The family and partner of web activist Aaron Swartz lashed out at the Massachusetts Institute of Technology and prosecutors, suggesting their moves to hound him may have contributed to his suicide.
“Aaron’s death is not simply a personal tragedy. It is the product of a criminal justice system rife with intimidation and prosecutorial overreach,” the statement said.
“The U.S. Attorney’s office pursued an exceptionally harsh array of charges, carrying potentially over 30 years in prison, to punish an alleged crime that had no victims,” it added.
A spokeswoman for the U.S. Attorney’s office said they wanted to respect the family’s privacy and did “not feel it is appropriate to comment on the case at this time.” MIT could not be reached for comment.
Swartz, who helped create an early version of the Web feed system RSS and was facing federal criminal charges in a controversial fraud case, has committed suicide at age 26, authorities said on Saturday.
Police found Swartz’s body in his apartment in the New York City borough of Brooklyn on Friday, according to a spokeswoman for the city’s chief medical examiner, which ruled the death a suicide by hanging.
Swartz is widely credited with being a co-author of the specifications for the Web feed format RSS 1.0, which he worked on at age 14, according to a blog post on Saturday from his friend, science fiction author Cory Doctorow.
RSS, which stands for Rich Site Summary, is a format for delivering to users content from sites that change constantly, such as news pages and blogs.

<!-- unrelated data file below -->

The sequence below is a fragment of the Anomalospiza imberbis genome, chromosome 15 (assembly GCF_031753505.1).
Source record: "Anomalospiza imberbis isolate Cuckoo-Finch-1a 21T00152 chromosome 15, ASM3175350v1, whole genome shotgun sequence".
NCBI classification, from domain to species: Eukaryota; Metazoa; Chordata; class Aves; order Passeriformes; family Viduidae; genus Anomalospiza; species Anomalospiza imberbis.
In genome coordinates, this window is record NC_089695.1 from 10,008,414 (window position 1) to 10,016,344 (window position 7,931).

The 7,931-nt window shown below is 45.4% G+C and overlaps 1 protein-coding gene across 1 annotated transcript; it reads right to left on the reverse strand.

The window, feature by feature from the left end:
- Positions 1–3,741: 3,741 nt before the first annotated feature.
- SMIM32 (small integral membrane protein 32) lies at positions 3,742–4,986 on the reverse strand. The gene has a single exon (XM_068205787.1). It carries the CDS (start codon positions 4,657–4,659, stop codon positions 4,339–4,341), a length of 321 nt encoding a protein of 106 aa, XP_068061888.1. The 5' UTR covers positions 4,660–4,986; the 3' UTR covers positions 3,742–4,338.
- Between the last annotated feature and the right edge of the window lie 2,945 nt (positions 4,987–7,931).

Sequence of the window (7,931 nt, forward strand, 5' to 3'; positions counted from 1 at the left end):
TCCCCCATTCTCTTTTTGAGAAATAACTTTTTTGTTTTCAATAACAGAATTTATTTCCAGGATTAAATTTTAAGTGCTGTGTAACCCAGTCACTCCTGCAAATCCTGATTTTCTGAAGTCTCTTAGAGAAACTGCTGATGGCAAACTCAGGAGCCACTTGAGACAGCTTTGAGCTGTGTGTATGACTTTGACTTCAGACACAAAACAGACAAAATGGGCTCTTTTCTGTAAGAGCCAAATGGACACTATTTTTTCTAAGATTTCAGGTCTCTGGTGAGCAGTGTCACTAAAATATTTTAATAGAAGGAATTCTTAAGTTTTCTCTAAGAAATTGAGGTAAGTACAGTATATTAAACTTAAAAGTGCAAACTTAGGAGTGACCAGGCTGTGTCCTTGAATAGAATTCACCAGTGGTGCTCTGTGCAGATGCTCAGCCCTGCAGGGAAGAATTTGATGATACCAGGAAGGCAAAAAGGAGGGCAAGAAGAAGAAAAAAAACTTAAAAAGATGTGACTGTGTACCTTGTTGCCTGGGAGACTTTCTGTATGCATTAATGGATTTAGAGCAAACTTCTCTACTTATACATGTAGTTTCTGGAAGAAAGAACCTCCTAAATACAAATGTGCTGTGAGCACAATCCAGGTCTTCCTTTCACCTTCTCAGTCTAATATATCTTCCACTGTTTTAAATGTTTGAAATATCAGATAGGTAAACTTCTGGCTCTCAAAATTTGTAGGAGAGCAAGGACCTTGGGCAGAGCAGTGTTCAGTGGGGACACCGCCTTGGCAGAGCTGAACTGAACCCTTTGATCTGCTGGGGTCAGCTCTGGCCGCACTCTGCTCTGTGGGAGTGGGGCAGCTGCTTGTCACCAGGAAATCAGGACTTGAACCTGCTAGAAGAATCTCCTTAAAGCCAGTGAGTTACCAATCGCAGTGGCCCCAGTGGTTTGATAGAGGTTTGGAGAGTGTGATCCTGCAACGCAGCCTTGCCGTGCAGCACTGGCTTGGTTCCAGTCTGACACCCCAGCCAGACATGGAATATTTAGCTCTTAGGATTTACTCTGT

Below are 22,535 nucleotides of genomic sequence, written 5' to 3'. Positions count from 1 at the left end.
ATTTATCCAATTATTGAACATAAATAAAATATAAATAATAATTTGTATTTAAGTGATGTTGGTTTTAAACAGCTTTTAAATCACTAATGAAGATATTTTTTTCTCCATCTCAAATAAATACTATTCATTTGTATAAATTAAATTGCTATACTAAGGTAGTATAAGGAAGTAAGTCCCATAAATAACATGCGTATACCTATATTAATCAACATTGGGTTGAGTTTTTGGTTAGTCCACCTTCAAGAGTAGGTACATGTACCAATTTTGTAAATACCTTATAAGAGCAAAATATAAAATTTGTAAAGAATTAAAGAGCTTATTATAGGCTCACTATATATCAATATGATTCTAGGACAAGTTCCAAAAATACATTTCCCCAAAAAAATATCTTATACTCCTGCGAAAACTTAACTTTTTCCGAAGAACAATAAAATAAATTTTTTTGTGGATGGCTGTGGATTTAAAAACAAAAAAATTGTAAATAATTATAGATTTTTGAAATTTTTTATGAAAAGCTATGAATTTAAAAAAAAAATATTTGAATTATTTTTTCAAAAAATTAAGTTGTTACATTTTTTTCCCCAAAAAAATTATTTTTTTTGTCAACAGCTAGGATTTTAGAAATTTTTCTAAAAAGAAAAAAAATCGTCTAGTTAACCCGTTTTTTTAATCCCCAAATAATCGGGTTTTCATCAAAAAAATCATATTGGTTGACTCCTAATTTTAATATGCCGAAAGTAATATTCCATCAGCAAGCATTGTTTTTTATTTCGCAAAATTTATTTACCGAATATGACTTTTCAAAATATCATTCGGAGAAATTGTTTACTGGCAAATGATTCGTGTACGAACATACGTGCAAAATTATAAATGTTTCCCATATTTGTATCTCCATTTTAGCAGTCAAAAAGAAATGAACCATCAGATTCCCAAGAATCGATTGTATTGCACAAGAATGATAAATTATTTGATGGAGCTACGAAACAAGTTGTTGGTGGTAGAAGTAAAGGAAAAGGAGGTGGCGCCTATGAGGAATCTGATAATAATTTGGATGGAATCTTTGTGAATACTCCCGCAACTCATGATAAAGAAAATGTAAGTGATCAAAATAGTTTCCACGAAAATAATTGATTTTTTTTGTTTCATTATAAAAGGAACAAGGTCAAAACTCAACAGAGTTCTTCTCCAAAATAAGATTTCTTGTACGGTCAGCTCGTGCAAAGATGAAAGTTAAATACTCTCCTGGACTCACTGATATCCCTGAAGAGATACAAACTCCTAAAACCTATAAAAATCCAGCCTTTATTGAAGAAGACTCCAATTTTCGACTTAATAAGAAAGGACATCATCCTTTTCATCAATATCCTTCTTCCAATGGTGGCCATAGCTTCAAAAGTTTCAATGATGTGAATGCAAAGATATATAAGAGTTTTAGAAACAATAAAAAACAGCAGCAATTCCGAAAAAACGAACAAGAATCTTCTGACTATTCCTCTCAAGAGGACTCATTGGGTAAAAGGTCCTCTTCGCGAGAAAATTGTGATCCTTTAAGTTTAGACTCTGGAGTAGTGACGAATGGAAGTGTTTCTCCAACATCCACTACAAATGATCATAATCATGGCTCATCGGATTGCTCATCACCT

Over the years, he became an online icon for helping to make a virtual mountain of information freely available to the public, including an estimated 19 million pages of federal court documents from the PACER case-law system.
“Information is power. But like all power, there are those who want to keep it for themselves,” Swartz wrote in an online “manifesto” dated 2008.
“The world’s entire scientific and cultural heritage, published over centuries in books and journals, is increasingly being digitized and locked up by a handful of private corporations. … sharing isn’t immoral - it’s a moral imperative. Only those blinded by greed would refuse to let a friend make a copy,” he wrote.
That belief - that information should be shared and available for the good of society - prompted Swartz to found the nonprofit group DemandProgress.
The group led a successful campaign to block a bill introduced in 2011 in the U.S. House of Representatives called the Stop Online Piracy Act.
The bill, which was withdrawn amid public pressure, would have allowed court orders to curb access to certain websites deemed to be engaging in illegal sharing of intellectual property.